In the course of their careers, Shifrin and Wilkerson have seen how this powerful combination bears life-long fruit. “We graduate environmental stewards—people who go on to careers that focus on the environment,” Shifrin said.


Given what happens throughout the rest of the year, setting aside one day—Earth Day—for environmental exploration might seem superfluous.

However, Wilkerson points out that Earth Day is an opportunity to stop, reflect, and commit to taking action. It provides a time to ask urgent questions that require a response, she said, such as: “Where are we? What are our roles and responsibilities?”

“Earth Day programs—and our community reflections at the end of the day—are opportunities for growth and change,” Wilkerson added. “I’m always impressed with the ways Gould students are able to synthesize a wide variety of experiences and share their thoughts.”

Previous Earth Day themes were “Protect Our Winters” and “Local Foods and Food Sources.” Earth Day 2022 focused on “Climate Justice” and included programming coordinated by Shifrin, Wilkerson, and Rose Goldberg ’15, a math and science teacher in Gould’s 8th grade program, who also supports the Gould Goes Green group.

The three organizers noted that, due to COVID, Earth Day this year was atypical. Before the pandemic, the Environmental Science class assumed responsibility to plan workshops, including a locally-sourced all-school meal. That tradition was supported by former science teacher Tom Whittington, who was instrumental to Gould’s Earth Day during his tenure.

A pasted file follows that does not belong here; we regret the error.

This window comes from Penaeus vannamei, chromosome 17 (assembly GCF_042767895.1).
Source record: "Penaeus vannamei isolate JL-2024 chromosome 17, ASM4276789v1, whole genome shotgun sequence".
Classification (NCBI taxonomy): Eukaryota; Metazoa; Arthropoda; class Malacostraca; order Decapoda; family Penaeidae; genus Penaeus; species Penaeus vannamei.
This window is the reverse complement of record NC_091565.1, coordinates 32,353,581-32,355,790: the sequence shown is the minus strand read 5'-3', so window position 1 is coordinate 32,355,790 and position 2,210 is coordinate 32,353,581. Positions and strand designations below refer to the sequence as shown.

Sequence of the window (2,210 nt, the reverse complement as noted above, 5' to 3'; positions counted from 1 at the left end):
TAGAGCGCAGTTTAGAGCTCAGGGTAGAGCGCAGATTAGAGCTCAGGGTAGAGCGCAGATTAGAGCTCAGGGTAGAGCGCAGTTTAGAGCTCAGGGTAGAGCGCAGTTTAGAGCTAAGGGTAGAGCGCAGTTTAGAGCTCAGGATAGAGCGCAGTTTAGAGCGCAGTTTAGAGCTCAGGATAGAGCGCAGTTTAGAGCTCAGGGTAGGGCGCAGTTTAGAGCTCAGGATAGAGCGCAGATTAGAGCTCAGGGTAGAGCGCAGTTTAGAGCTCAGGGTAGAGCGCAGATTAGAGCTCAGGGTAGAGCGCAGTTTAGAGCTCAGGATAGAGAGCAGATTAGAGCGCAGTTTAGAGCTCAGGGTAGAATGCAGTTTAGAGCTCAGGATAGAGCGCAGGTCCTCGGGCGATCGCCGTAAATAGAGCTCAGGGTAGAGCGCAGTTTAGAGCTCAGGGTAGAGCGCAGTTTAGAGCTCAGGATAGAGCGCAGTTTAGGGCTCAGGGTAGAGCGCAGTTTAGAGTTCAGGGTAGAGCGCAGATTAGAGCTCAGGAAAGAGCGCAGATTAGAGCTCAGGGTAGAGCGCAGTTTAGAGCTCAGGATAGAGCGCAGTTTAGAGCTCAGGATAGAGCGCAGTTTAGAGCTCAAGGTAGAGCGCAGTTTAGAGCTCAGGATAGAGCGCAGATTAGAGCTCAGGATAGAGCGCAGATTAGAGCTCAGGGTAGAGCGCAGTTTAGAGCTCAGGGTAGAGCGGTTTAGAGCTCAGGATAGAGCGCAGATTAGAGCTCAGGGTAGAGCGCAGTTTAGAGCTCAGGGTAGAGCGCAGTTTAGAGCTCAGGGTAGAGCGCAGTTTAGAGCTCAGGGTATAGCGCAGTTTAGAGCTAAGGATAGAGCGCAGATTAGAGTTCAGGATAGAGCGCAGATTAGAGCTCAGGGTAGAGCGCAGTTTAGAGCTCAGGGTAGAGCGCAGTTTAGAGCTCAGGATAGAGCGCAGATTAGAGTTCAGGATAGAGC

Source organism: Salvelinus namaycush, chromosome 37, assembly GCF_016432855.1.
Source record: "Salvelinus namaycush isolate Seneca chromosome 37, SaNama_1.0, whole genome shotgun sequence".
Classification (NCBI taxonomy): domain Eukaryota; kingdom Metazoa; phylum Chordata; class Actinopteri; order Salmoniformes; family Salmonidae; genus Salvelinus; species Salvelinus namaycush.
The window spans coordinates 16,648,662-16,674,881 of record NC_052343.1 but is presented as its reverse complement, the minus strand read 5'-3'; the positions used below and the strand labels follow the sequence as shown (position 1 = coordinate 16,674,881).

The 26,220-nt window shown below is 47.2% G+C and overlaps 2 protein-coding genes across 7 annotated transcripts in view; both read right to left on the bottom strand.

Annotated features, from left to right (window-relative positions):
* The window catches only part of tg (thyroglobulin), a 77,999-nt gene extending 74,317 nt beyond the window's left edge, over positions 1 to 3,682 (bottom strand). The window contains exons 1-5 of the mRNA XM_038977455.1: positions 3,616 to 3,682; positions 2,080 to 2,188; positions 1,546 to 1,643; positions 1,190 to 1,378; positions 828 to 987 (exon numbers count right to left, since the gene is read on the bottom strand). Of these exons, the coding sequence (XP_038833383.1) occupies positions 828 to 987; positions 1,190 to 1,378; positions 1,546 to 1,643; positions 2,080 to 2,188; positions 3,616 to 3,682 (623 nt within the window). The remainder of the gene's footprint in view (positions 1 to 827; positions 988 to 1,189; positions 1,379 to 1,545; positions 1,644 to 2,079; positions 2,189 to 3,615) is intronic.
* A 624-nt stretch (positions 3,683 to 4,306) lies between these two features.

To adapt to COVID limitations, Rose Goldberg, who grew up in Bethel, leveraged her local and familial connections. Goldberg arranged to have students tour the local wastewater treatment facility and also asked her sister Rachael ’15 to speak about climate justice and direct action [see companion article: “Finding Joy and Community in Direct Action for Climate Justice.”]
Other local field trips included setting up solar panels on the Admissions rooftop; visiting the Maine Mineral and Gem Museum to examine rocks from the Moon and Mars; studying the Sunday River watershed to learn about the water source used for snowmaking; traveling to local farms, community gardens, and the Bryant Pond 4-H center; touring the Spruce Mountain Wind Turbine installation; repotting plants that will one day feed refugee populations in Maine; and helping Inland Woods + Trails plant trees in partnership with worldwide organization One Tree Planted.

Jerry Bernier, Director of Buildings and Grounds, made a presentation about Gould’s energy consumption. Maine youth Luke Sekara-Flanders
spoke about local water rights and commercial water extraction.

One important way that Earth Day 2022 remained true to form, however, was the presentation of the Bonnie Pooley Award, named for a beloved former English teacher and Gould’s long-time climate action role model. Wilkerson noted that three students were recognized this year: Hannah Macmillan ’22; Hannah Pierce ’22; and Caleb Grammas ’22. Recipients received a small stipend to donate to a climate-related organization of their choosing.

“Bonnie Pooley is the origin of Earth Day on campus,” Shifrin noted with admiration. “She is relentless, a lioness for environmentalism.” Shifrin says the criteria used to determine award recipients are, in short, “someone who rolls up their sleeves, slides on the work hat, and consistently seeks to make the world a greener place.”